“Georgetown is kicking up its sustainability efforts by bringing on Meghan,” says Peter P. Marra, director of the Georgetown Environment Initiative and the Laudato Si’ Professor of Biology and the Environment. “With Meghan’s hire, Georgetown is now quickly advancing as a leader in environment and sustainability among higher ed institutions.”

Chapple, who began this position on August 23, took some time to share her thoughts as she starts her time at Georgetown.

 

Q&A With Meghan Chapple

“My career in sustainable development has been at the intersection of social justice and environmental issues in different sectors – community-based organizations, global nonprofits, entrepreneurial startups, global corporations and higher education in the United States, Latin America, Europe and Asia.”

– Meghan Chapple, Vice President of Sustainability

What would you like to share about your background, in terms of education and professional highlights, with the community?

My intention with my work has always been to create change through systems and through institutions so that all people can thrive in relationship with the planet. Each of those words are really important to me: thriving, relationship with the planet and all people.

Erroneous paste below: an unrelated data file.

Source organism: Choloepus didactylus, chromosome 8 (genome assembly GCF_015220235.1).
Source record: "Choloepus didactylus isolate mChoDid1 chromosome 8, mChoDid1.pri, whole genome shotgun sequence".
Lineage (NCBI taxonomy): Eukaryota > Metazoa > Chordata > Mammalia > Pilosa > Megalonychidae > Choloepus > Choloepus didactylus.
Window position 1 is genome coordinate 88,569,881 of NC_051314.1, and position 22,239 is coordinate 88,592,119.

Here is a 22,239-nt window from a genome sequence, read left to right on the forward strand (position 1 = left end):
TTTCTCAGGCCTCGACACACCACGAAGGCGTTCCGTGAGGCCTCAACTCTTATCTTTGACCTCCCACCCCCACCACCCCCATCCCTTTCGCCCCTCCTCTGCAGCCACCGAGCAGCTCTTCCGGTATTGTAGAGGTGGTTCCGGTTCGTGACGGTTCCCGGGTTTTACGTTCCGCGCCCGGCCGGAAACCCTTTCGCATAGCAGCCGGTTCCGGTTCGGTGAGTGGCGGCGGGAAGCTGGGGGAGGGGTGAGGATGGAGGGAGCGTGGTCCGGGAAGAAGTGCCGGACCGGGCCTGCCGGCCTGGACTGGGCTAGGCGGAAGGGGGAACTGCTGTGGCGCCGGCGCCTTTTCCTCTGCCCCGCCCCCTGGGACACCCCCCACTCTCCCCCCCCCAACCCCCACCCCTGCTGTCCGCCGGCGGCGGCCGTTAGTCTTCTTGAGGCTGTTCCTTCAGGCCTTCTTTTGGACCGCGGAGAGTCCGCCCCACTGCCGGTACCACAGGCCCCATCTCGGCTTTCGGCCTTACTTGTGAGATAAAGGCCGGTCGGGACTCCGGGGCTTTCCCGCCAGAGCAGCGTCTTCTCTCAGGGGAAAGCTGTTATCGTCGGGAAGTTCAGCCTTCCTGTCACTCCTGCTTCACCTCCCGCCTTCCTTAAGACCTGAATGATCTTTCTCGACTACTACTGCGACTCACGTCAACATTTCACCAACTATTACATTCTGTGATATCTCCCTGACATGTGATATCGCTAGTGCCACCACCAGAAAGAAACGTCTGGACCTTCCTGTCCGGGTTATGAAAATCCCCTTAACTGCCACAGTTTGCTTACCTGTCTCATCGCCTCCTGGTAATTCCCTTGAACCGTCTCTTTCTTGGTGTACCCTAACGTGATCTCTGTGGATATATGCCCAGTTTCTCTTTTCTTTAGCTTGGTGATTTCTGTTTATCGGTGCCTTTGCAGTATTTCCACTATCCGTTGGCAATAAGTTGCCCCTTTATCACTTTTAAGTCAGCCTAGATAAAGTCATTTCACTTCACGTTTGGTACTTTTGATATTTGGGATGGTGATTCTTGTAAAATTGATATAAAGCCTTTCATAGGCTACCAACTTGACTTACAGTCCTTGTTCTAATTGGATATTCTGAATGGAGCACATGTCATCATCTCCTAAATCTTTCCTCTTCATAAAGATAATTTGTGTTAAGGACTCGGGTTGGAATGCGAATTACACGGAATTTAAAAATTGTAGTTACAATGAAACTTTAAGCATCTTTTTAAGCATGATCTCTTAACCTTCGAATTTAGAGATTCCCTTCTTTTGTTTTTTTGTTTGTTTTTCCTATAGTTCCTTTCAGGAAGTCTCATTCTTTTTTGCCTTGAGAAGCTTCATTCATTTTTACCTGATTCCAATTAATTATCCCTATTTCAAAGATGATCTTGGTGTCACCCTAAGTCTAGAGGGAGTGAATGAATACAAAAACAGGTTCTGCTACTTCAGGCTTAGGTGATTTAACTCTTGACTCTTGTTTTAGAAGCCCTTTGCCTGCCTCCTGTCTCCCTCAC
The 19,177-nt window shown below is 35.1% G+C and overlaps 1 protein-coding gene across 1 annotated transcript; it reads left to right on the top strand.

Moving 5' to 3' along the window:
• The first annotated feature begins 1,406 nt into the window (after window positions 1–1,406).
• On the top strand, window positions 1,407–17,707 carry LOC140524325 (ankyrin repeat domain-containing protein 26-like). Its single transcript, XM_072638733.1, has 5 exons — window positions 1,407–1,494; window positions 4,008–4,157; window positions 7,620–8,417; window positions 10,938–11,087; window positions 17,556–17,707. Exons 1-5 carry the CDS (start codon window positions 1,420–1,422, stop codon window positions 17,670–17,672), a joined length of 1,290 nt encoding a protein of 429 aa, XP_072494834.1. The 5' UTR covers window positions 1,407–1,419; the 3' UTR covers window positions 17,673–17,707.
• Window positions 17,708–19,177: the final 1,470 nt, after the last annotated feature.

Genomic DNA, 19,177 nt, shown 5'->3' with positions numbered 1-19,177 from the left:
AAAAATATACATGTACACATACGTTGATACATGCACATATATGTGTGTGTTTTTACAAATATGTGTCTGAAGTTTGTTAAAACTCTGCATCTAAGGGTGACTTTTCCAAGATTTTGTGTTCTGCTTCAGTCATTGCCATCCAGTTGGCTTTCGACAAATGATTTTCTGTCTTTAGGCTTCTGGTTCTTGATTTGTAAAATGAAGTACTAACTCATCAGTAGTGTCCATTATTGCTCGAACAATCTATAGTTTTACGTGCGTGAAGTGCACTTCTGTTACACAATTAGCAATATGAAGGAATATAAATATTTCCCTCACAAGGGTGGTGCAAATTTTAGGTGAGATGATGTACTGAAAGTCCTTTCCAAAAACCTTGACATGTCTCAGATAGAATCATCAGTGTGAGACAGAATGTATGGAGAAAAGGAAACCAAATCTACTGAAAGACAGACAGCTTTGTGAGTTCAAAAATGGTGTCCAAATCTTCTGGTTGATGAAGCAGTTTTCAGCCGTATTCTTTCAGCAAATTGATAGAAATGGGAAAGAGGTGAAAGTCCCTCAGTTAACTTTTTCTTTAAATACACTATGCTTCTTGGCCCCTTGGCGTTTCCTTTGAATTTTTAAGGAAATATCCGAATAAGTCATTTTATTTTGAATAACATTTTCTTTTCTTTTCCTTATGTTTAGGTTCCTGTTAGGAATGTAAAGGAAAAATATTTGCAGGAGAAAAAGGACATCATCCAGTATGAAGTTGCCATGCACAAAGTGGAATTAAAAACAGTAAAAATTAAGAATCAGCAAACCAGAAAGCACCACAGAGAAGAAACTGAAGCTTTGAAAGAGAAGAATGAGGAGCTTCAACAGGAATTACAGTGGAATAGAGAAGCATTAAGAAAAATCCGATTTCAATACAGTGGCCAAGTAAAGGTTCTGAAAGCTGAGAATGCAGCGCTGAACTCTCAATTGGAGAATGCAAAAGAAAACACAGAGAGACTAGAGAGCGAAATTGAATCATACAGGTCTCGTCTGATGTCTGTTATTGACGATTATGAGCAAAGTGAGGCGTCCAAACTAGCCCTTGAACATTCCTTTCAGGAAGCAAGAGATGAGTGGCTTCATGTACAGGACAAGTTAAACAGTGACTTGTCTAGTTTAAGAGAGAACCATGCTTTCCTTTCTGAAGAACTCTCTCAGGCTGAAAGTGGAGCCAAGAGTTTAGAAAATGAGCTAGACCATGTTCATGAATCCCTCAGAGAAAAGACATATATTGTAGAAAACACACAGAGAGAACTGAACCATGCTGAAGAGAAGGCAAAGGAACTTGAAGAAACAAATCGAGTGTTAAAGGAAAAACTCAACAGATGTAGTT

Sustainability cuts across sectors from public to private, and the solutions to sustainable development require interdisciplinary thinking. My educational background spans disciplines. I received my bachelor of arts in environmental sciences from Northwestern University, and my master of business administration and master of science in environmental policy from the University of Michigan.

Interdisciplinarity and systems thinking are the signature of my background. I’ve worked on issues from human rights and social justice to green buildings, renewable energy, clean transportation, urban agriculture, circularity, responsible textiles and fashion, climate resilience, health access, environmental justice, fresh water and biodiversity. On these issues I apply a lens of justice and equity, and strive to include a diversity of voices in the conversation and the implementation.